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Changes to the migrant population of Scotland 2001-2011

02 Dec 2013

Oxford University’s Migration Observatory releases comprehensive census analysis of migrants in Scotland.

Scotland’s foreign-born population has almost doubled since 2001, a comprehensive analysis of the 2011 Census by Oxford University’s Migration Observatory revealed today.

The new Migration Observatory census profile for Scotland showed that Scotland’s foreign-born population increased by 93% between 2001 and 2011 – a bigger proportional increase than England (61%), Wales (82%) or Northern Ireland (72%).

However the profile also shows proportion of foreign-born people in Scotland’s population (7%) remains considerably smaller than that of England and Wales (13%), and Scotland’s overall migrant population is still smaller than the foreign-born populations in eight of the nine census regions of England (the exception being the North East).

The sharp growth in Scotland’s migrant population has been fuelled by a twenty-fold (2,105%) increase in the Polish-population of Scotland, which increased from 2,505 in 2001 to 55,231 in 2011. Polish-born people now represent Scotland’s largest migrant group, outnumbering the second largest group – those born in India – by more than two-to-one.

The profile is part of a suite of materials from the Migration Observatory Scotland project, which is funded by the Economic and Social Research Council (ESRC) as part of the ESRC’s Future of the UK and Scotland programme to inform the referendum debate.

Dr Carlos Vargas-Silva, the Senior Researcher leading the census project at the Migration Observatory at Oxford University, said: “This is the last census before the referendum on independence, and population is an important part of the discussion. While Scotland still has a much smaller foreign-born population than England, it has almost doubled in a decade. By far the biggest change has been the increase in the Polish-born population, which increased more than twenty-fold, becoming the biggest migrant group in Scotland.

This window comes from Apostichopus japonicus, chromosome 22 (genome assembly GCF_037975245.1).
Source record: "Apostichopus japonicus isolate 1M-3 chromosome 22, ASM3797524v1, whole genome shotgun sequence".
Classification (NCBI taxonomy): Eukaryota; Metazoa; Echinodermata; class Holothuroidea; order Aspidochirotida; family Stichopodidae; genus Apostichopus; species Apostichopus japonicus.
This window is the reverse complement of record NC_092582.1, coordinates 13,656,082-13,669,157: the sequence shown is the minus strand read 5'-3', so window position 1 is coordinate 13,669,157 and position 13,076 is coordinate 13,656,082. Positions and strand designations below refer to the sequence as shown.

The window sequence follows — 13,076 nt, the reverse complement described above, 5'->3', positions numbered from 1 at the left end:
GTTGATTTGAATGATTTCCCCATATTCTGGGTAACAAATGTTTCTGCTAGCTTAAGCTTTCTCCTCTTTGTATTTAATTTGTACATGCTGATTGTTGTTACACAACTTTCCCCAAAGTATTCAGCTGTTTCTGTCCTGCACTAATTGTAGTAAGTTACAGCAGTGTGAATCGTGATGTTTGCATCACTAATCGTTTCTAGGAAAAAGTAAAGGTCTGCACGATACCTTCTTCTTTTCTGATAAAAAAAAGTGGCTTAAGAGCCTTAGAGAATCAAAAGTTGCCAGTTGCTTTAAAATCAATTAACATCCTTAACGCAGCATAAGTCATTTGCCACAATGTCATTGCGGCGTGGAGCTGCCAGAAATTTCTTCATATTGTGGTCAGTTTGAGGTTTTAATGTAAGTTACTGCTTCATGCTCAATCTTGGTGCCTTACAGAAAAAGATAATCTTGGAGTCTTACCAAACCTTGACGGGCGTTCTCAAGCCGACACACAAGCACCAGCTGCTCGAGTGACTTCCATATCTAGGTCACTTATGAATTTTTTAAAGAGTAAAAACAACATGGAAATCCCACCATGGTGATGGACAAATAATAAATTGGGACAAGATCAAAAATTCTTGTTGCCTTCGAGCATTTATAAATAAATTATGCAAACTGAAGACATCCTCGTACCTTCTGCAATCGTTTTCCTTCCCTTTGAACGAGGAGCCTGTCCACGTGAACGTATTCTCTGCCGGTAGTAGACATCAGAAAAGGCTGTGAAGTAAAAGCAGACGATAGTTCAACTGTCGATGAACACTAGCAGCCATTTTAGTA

“But because Scotland started with a much smaller migrant population than England – both numerically and in terms of its share of the overall population – smaller numerical growth can be considerably bigger growth in percentage terms. Nevertheless, there has been a large increase in the migrant population of Scotland, especially in Aberdeen, Glasgow and Edinburgh.”

Numbers and shares:

  • In 2011, the total usual resident population of Scotland stood at an estimated 5,295,403 residents, 7% of whom were born outside of the UK. This represents a 92.8% increase from 191,571 in 2001 to 369,284 in 2011.
  • In 2011, Scotland had a smaller non-UK born share within its local population (7%) than England & Wales (13%).
  • However, the non-UK born population increased at a higher rate in Scotland (by 93%) than in England and Wales (by 62%) between 2001 and 2011.
  • Nearly two thirds (63%) of non-UK born people resident in Scotland in 2011 arrived in the UK since 2001.

Regional distribution:

  • The Edinburgh council area had the highest number (75,698) of non-UK born residents in the region, while Aberdeen council area had highest population share (16%).
  • Between 2001 and 2011, the largest numerical increase in the non-UK born population took place in Glasgow City (39,917 additional residents), but the highest percentage increase occurred in Aberdeen City (167.2% increase).
  • The foreign-born share of the population was lowest in East Ayrshire, where the 2,774 non-UK born residents accounted for 2% of the local population.
  • The smallest numerical increase in the non-UK born population occurred in Inverclyde, where the non-UK born population grew by estimated 72 residents. This amounts to a 3.5% increase between 2001 and 2011, the lowest for all Scottish council areas.

Migrant profiles:

  • Residents born in Poland represent the most numerous non-UK born group in Scotland (55,231), followed by residents born in India (23,489) and Ireland (22,952).
  • Polish-born residents represented 15% of the total non-UK born population residing in Scotland

A further discussion of the data is available here and more analysis of the implications of migration for Scottish independence is available here.

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